It was not that God was unwilling to die for this world.  That decision had already been made in heaven before the earth was spoken into existence. Our world needed to see more of the light before God would allow our darkness to crucify the Christ.  God in His grace wanted to give to all of us in our darkness enough light to believe. 

    So He waited for 33 years to let the lowest of earth and hell tear and rip and torture the highest of heaven.  And just when that darkness thought it had triumphed over light, the Light of the World burst free from the chains of death and rose triumphant to go and prepare a place for all who simply embrace His forgiveness.  God over all continues to reach down to the lowly on earth regardless of who we are or what we’ve done.  The highest of heaven continues to reach out to the lowest on earth that we might be forever reconciled to Him through the gift of His Son, Jesus. 

    But this is not the end of the story.  Much is still hidden in mystery…but much has also been revealed by the light.  Take, for instance, the story of Joseph and Mary’s betrothal set in the bigger story of God’s salvation life offered to us. 

    Jewish marriages were typically arranged.  The Father would choose a bride for his Son (Eph. 1:4).  The Father and Son would leave their home and travel to the girl’s home for the purpose of obtaining a wife through a marriage covenant (Gen. 2:24).  They would meet with the father of the chosen bride and negotiate the bridal price (1 Peter 1:18-29).  The price was always a reflection of the value that the man had placed on his soon to be bride.  Next the betrothal date would be set.  The father and son would return home to sell goods and gather whatever was needed for the bride’s price in order to “purchase” the bride (Mt. 13:44-46; 2 Cor. 8:9).

    The Betrothal date would arrive.  The young man and his parents would go to the girl’s house for the marriage dinner.  The marriage covenant would be presented and offered.  It stated the bridal price, the promise to support and care for her, and thee terms of the marriage, should she accept (Mt. 26:26-28; Eph. 5:28-32; Romans 8:32; Hebrews 13:5; Matthew 6:33; Luke 9:32). 

    The Groom’s Father would then ask the bride if she would accept.  When she agreed, the Father would offer a cup to his Son, the Groom.  The young man would drink, signifying his willingness to sacrifice in order to make her his wife (Mt. 26:39).  The Groom then offered the cup to his bride.  She would accept the cup, signifying her willingness to enter into the marriage by saying, “I accept your gift and your life and I offer you my life in return” (Mt. 26:27-28).  Once they drank, the young man would hand over the bride price to her Father (Luke 23:46).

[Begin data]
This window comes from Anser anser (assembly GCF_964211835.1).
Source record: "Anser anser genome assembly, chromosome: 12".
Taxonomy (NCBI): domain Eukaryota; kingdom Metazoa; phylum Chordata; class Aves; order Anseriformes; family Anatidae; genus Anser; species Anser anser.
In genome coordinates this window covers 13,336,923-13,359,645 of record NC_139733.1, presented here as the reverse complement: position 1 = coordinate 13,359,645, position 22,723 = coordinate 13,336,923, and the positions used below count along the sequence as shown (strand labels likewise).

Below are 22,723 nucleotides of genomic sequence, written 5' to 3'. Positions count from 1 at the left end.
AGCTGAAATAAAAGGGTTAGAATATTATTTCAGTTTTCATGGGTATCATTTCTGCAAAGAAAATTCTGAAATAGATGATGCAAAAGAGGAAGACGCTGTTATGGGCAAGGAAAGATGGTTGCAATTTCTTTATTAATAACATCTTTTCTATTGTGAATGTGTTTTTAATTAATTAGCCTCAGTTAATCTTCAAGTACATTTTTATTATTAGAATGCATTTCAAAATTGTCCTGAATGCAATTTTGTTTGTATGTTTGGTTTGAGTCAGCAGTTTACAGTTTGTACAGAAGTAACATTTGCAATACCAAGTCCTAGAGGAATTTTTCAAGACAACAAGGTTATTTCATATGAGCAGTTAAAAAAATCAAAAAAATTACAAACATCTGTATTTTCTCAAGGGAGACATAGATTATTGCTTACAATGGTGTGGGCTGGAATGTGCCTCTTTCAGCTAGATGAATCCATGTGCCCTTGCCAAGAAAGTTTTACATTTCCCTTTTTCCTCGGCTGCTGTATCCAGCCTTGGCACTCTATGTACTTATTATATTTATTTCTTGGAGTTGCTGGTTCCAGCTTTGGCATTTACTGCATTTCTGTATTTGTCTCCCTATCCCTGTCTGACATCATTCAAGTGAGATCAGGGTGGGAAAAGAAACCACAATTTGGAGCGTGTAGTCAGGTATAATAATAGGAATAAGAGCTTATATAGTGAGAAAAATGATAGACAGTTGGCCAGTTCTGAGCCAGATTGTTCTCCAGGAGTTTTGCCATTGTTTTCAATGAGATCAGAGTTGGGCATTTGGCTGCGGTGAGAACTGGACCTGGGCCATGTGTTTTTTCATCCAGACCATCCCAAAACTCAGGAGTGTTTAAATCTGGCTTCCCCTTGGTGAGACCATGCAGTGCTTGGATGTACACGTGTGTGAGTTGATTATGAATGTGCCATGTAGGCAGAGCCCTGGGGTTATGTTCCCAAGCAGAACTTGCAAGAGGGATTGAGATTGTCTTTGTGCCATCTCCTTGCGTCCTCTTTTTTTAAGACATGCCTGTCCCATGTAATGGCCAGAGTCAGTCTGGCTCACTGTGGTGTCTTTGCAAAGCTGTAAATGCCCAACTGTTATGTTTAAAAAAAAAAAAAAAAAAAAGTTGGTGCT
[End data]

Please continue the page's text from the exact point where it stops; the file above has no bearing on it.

The young man then presented gifts to his bride.  They were called Matan, which means gift or pledge.  It was a pledge of his love and a promise of his return (Eph. 1:13-14).  As she accepted these gifts of value, the betrothal was now complete. 

    She was now not only set apart (betrothed), but she also entered into a time of ‘sanctification,’ being made ready for the return of her bridegroom (1 Cor. 1:2, 6:11; Heb. 10:10).  At this point the bride promised to pay a dowry, which included a yielded life set apart, holy, pure and belonging to another (I Cor. 6:19-20; Romans 12:1; 6:12-13). 

    The groom then made a speech, saying something like, “I go to prepare a place for you.  I will come back when it is ready” (John 14:1-3).  Then the Groom returned to his Father’s house and began building a home for him and his beloved.  His Father had the responsibility of determining when the home was finished and his son could go and claim his bride (Mt. 24:36).

    As the bride waited for her groom, she was referred to as the one “bought with a price” (1 Cor. 6:20, 7:23).  She took on his name and was considered his wife with all the rights and privileges of a wife (Rm 8:17).  During this season, the bride prepared her wedding dress (garment) and consecrated herself.  This was a time of preparation for the return of her bridegroom (Rev. 19:8).  She told everyone she knew about her bridegroom (Mt. 28:18-20, Acts 1:8).  She was to have an oil lamp always lit and extra oil on hand for the unexpected day of her husband’s return.  As the time grew near for her final taking to the groom’s new home, she would gather her bridesmaids, and they would sleep with her in her house (Matt. 25:1-6). 

    When all was ready, the Father would give the command to go.  Jewish brides were often “stolen” at night by the groom.  The bride was to be always ‘watching and ready’ for his coming.  When the groom was close, a friend of the bridegroom would run ahead and stand under the window and say, “Behold, the Bridegroom!  The Bridegroom is coming!  Blessed is he who comes (John 3:29; 1 Thess. 5:2, Mt. 23:39).  The Trumpet was blown and the Bridegroom would charge in and take away his bride to his father’s house to celebrate the Marriage Feast (1 Cor. 15:52; Mt. 25:10; Rev. 19:6-9). 

    For those who have pledged their life to Christ, the eternal Bridegroom, this is our reality now and our future then.  All may not be well now, but it will be then.  Darkness may be pressing in now, but it will be vanquished by the Light of the world that is coming again. High is not finished meeting low.  The God of glory is not finished invading the human experience of darkness. 

    And in that sense, all is well because we have seen enough of the glory of God in the life of Jesus Christ to trust Him through times that are inglorious.  We’ve been shown enough of God’s great plan in our salvation to hold on by faith when we feel our lowest. 

    All is well…because God on high has meet with us on low.  The God of light has invade the darkness of humanity to forever bring us His Son, the Light of the world. 

    Candles:  You were given candles when you came in.  We’re going to dim the lights at this time.  I’ll light a few of your candles and you will need to pass that flame on to the people around you.  As you do, listen to this carol, All is Well, as Katie sings this.  And use this time to thank God that all is well between you and God because of Christ. 

                And if it is not well yet, why not use this moment to make it well?  Why not surrender your heart to the One who left heaven to come to you, who gives you his righteousness in exchange for your sin, who pledges Himself to you forever…IF you will simply say “Yes” to Him. 

    Song:  All Is Well   

    Song:  Silent Night

    Closing Prayer